IN MOST HOUSES, the hall is just a way to get from here to there. In Arthur and Helen Garrett's house, the hall is a two-story glass-walled gallery, a main street, an all-weather, all-seasons forest of indoor trees. Rooms are strung along it like beads, with the formal adult parlor jutting out at one end and the informal children's living room at the other.

The sun comes in all over. In the dining room, the kitchen, and attorney Garrett's study, large skylights put you in touch with the mood of the heavens - rain is as exciting as shine. Upstairs, the three children's rooms, Helen Garrett's wicker-filled study and the master suite all open onto a balcony looking out on the gallery and its steeply angled glass roof. Since all the available light is caught, even cloudy rays seem bright. Every minute the light and shadows shift and change, making the whole house a giant kaleidoscope.

Helen Garrett has taken advantage of all this good growing energy for her plants. The gallery is guarded by a row of trees and at one end is a two-story section with a large glass wall to serve as a greenhouse. Both gallery and greenhouse are floored in a brown tile, treated with a sealer, so the Garretts can water away without fear.

The brown tile also helps to absorb solar energy in the winter, when the sun comes far into the house, to reradiate the warmth at night. To manage the vast 6500-odd square feet of space there are three separately controlled cooling and heating systems. SUch zoned air conditioning can be much more economical, if used correctly, because unused parts of the house can be turned up or down. This is especially important for the Garretts: while the children and Helen Garrett spend most of the summer at their beach place, Arthur Garrett cools the master bedroom to a comfortable setting and allows the rest of the house to stay warmer to save costs. (The bedroom suite in itself makes an elegant living unit for any time of the year.The bedroom has its own fireplace. The dressing room has big mirrors and generous tall closets. The plumbing is extensive: all compartmented. The best part is the two-story tower, housing the spiral staircase down to Garrett's study. His study has all the comforts of home: a bar and a bath plus a coat closet for guests.)

The house's best climate control device is the two and a half acres of surrounding woods. Sun comes through the bare branches in winter and is filtered by the leaves in summer. The upstairs hall has an elaborate ventilating system, exhausting to the outside. Because it is at the top of the two-story gallery, it works much like a chimney. All the glass in the house is Thermopane. The skylights are tinted to cut glare and heat. The roof is heavily insulated. Even so, said Garrett, the January bill was in the neighborhood of $400.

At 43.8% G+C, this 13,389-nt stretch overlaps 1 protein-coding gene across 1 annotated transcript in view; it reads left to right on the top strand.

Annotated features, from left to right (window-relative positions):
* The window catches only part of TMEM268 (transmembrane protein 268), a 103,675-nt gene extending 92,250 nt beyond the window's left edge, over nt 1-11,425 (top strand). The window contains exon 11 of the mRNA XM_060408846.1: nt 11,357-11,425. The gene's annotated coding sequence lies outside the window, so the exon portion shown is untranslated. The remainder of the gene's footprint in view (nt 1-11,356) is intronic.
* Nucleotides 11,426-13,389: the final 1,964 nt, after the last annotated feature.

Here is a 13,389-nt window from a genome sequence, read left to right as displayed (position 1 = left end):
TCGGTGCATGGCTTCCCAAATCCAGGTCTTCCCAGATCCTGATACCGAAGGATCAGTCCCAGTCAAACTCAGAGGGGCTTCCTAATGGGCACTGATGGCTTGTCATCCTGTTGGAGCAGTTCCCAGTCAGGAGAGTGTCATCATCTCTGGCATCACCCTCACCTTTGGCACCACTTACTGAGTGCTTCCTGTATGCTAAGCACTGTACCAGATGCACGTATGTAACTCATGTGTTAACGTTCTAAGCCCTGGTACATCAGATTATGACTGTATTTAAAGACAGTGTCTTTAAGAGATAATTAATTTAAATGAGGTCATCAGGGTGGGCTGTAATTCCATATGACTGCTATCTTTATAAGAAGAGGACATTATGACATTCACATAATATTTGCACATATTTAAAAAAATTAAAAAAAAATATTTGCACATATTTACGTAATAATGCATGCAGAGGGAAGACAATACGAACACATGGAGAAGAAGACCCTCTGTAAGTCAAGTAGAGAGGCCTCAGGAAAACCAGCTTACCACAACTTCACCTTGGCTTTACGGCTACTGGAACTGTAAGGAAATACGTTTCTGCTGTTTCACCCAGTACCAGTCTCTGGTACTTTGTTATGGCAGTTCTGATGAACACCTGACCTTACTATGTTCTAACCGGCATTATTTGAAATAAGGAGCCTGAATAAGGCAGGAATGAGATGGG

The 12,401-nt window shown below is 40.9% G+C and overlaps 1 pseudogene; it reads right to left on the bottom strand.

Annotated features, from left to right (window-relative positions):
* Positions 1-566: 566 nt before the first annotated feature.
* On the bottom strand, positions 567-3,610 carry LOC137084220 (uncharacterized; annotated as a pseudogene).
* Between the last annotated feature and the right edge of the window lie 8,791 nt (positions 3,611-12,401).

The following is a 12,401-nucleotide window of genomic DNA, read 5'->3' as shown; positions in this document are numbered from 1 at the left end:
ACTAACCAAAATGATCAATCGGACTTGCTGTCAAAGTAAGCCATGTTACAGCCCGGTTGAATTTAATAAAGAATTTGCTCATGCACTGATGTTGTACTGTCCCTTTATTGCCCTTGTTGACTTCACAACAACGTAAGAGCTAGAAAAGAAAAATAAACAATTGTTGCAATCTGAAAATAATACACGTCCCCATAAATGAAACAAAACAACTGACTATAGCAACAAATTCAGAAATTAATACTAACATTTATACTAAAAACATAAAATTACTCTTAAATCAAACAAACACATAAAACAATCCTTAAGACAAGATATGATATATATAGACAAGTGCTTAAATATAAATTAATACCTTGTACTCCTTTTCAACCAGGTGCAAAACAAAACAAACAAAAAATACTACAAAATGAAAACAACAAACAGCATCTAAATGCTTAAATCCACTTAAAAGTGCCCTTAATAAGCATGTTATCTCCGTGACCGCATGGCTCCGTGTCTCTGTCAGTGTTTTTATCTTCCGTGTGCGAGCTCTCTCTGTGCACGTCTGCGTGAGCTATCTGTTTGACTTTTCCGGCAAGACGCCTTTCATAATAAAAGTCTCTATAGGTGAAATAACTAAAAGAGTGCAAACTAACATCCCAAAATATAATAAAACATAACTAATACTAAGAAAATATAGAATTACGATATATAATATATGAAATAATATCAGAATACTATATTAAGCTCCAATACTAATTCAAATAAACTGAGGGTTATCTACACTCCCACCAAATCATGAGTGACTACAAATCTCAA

Richard Stauffer, the architect who designed the house, thinks that its building cost of $28.50 per square foot is quite an achievement in this day when costs could go to $60 a square foot without even adding gold-plated door knobs.

"The house is built of standard, modular units. For instance, most of the glass areas are actually eight-foot high Peachtree sliding doors. Where the glass is fixed, it is usually made up of standard sliders, because they are cheaper than anything else."

Even the ground floor (too grand to be called a basement) has full-sized windows, made possible by the slope of the hill. The children have a playroom and Garrett has a workshop on the lower level. Eventually the Garretts plan a garage with an apartment overhead for guests.

The storage spaces are one of the great joys of the house. Adjacent to the mud entrance are a coat closet and a half-bath for the children, so the closet and bath adjacent to Garrett's study can serve more august guests. In the kitchen, a tall pantry storage wall lines the way to the dining room, leaving the many kitchen cabinets for cooking utensils storage. The laundry is adjacent to the kitchen but in its own room, complete with deep tub sinks and ironing facilities.

The Garrets have ordered new furniture for the living room, replacing the pieces which fitted into their earlier, more traditional house. "We hope eventually to have antiques and classic modern," Garrett said.

They are well on their way with the dining room, furnished with a Nakashima wood table, shaped like a butterfly, made from two halves of a log. The chairs are mady by Nakashima as well. The Garretts went to his Pennsylvania workshop, chose their log, and talked with him about the way they wanted ti to look. Such custom-made tables by the great modern master cost in the neighborhood of $3000, but Nakashima's organic design fits particularly well into this house with its streets of skylighting.